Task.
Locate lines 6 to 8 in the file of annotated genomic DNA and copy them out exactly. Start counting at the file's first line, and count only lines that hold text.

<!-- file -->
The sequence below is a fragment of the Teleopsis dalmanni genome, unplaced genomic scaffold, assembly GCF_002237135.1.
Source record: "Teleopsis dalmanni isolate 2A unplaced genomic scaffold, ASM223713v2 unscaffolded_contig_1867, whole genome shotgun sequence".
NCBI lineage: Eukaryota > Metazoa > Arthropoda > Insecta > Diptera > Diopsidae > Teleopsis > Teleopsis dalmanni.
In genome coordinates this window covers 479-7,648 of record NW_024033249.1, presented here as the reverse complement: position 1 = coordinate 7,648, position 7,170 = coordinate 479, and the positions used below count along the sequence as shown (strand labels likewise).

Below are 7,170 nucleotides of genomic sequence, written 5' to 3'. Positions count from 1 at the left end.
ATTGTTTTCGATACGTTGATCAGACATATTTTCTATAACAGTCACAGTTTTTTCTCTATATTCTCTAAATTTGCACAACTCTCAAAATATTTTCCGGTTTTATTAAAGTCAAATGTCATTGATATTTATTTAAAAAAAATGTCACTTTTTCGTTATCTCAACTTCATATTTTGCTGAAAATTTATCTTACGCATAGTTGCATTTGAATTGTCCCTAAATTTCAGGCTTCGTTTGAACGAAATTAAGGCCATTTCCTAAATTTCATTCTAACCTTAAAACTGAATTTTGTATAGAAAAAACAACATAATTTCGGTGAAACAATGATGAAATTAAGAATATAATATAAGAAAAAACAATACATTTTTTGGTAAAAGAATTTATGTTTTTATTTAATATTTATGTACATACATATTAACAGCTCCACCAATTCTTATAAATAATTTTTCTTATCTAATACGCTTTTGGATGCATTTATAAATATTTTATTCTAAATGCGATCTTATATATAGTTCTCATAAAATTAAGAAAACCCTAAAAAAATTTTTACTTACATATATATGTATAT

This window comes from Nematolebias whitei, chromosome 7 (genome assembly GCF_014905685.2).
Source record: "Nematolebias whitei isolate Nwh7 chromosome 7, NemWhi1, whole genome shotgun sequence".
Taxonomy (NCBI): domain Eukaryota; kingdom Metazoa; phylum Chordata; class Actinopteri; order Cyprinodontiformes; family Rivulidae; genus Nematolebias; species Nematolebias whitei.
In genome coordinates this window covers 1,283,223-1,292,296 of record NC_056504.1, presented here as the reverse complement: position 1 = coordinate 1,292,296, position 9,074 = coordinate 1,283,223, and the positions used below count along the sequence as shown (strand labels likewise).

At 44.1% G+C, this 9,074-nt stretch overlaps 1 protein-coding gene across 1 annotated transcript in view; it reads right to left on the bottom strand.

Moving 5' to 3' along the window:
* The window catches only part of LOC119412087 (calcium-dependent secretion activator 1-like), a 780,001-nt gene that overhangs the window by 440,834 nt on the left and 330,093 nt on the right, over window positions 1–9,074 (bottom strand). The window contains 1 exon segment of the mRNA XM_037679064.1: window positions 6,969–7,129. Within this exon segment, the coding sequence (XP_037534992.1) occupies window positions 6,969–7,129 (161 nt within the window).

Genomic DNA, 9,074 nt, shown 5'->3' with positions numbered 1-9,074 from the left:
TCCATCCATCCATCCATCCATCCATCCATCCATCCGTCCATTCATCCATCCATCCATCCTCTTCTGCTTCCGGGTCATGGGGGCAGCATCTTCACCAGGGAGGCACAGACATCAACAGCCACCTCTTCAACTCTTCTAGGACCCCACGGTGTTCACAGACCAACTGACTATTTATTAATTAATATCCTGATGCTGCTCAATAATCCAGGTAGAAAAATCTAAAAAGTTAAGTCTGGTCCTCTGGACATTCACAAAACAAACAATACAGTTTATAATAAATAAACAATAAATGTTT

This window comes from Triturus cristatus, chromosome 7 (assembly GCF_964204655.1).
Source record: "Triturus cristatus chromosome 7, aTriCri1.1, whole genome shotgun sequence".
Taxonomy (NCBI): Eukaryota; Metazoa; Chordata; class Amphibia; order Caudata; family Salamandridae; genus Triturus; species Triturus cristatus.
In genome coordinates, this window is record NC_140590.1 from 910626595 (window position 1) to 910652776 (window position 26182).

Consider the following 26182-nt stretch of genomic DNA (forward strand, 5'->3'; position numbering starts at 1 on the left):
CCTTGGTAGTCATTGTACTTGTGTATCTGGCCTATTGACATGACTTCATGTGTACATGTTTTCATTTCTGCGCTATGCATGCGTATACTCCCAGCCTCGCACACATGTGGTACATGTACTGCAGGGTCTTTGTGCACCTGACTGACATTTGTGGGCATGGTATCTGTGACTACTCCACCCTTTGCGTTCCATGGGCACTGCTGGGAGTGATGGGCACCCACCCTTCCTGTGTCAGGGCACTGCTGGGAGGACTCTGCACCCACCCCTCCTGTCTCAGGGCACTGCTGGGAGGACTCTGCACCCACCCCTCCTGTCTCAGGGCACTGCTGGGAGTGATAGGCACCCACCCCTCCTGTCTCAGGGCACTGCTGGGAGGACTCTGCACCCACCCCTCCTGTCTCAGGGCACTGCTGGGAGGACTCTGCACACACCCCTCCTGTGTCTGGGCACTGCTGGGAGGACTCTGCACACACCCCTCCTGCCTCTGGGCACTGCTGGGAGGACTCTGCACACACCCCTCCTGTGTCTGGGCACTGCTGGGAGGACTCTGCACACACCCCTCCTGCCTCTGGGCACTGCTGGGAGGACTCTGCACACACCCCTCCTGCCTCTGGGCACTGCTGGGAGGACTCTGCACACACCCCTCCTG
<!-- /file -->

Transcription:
ATTGTTTTCGATACGTTGATCAGACATATTTTCTATAACAGTCACAGTTTTTTCTCTATATTCTCTAAATTTGCACAACTCTCAAAATATTTTCCGGTTTTATTAAAGTCAAATGTCATTGATATTTATTTAAAAAAAATGTCACTTTTTCGTTATCTCAACTTCATATTTTGCTGAAAATTTATCTTACGCATAGTTGCATTTGAATTGTCCCTAAATTTCAGGCTTCGTTTGAACGAAATTAAGGCCATTTCCTAAATTTCATTCTAACCTTAAAACTGAATTTTGTATAGAAAAAACAACATAATTTCGGTGAAACAATGATGAAATTAAGAATATAATATAAGAAAAAACAATACATTTTTTGGTAAAAGAATTTATGTTTTTATTTAATATTTATGTACATACATATTAACAGCTCCACCAATTCTTATAAATAATTTTTCTTATCTAATACGCTTTTGGATGCATTTATAAATATTTTATTCTAAATGCGATCTTATATATAGTTCTCATAAAATTAAGAAAACCCTAAAAAAATTTTTACTTACATATATATGTATAT

This window comes from Nematolebias whitei, chromosome 7 (genome assembly GCF_014905685.2).
Source record: "Nematolebias whitei isolate Nwh7 chromosome 7, NemWhi1, whole genome shotgun sequence".